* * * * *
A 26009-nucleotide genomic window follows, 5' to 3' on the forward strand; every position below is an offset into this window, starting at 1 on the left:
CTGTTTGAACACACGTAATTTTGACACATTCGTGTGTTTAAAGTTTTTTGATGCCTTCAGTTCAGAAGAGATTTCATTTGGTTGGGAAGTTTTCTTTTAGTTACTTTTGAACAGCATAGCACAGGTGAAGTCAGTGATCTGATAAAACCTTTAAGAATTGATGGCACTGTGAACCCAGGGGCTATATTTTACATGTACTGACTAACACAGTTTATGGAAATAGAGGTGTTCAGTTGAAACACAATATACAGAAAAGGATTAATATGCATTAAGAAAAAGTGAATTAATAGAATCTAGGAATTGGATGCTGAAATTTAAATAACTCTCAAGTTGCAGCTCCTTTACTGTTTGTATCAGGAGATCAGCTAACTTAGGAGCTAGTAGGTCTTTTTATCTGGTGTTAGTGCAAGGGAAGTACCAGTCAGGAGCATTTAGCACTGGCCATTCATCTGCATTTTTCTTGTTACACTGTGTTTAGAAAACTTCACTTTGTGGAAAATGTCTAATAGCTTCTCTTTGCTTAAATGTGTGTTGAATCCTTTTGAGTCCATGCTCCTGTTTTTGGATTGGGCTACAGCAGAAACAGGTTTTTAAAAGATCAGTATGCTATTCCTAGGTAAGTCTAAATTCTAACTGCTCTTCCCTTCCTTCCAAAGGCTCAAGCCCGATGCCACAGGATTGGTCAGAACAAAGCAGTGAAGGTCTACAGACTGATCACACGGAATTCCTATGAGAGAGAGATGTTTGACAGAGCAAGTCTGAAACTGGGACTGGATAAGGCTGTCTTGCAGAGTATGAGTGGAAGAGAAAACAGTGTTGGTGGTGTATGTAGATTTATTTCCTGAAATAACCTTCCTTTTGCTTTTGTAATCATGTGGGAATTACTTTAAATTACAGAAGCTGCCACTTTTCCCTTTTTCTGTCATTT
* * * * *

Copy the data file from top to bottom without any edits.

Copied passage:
A 26009-nucleotide genomic window follows, 5' to 3' on the forward strand; every position below is an offset into this window, starting at 1 on the left:
CTGTTTGAACACACGTAATTTTGACACATTCGTGTGTTTAAAGTTTTTTGATGCCTTCAGTTCAGAAGAGATTTCATTTGGTTGGGAAGTTTTCTTTTAGTTACTTTTGAACAGCATAGCACAGGTGAAGTCAGTGATCTGATAAAACCTTTAAGAATTGATGGCACTGTGAACCCAGGGGCTATATTTTACATGTACTGACTAACACAGTTTATGGAAATAGAGGTGTTCAGTTGAAACACAATATACAGAAAAGGATTAATATGCATTAAGAAAAAGTGAATTAATAGAATCTAGGAATTGGATGCTGAAATTTAAATAACTCTCAAGTTGCAGCTCCTTTACTGTTTGTATCAGGAGATCAGCTAACTTAGGAGCTAGTAGGTCTTTTTATCTGGTGTTAGTGCAAGGGAAGTACCAGTCAGGAGCATTTAGCACTGGCCATTCATCTGCATTTTTCTTGTTACACTGTGTTTAGAAAACTTCACTTTGTGGAAAATGTCTAATAGCTTCTCTTTGCTTAAATGTGTGTTGAATCCTTTTGAGTCCATGCTCCTGTTTTTGGATTGGGCTACAGCAGAAACAGGTTTTTAAAAGATCAGTATGCTATTCCTAGGTAAGTCTAAATTCTAACTGCTCTTCCCTTCCTTCCAAAGGCTCAAGCCCGATGCCACAGGATTGGTCAGAACAAAGCAGTGAAGGTCTACAGACTGATCACACGGAATTCCTATGAGAGAGAGATGTTTGACAGAGCAAGTCTGAAACTGGGACTGGATAAGGCTGTCTTGCAGAGTATGAGTGGAAGAGAAAACAGTGTTGGTGGTGTATGTAGATTTATTTCCTGAAATAACCTTCCTTTTGCTTTTGTAATCATGTGGGAATTACTTTAAATTACAGAAGCTGCCACTTTTCCCTTTTTCTGTCATTT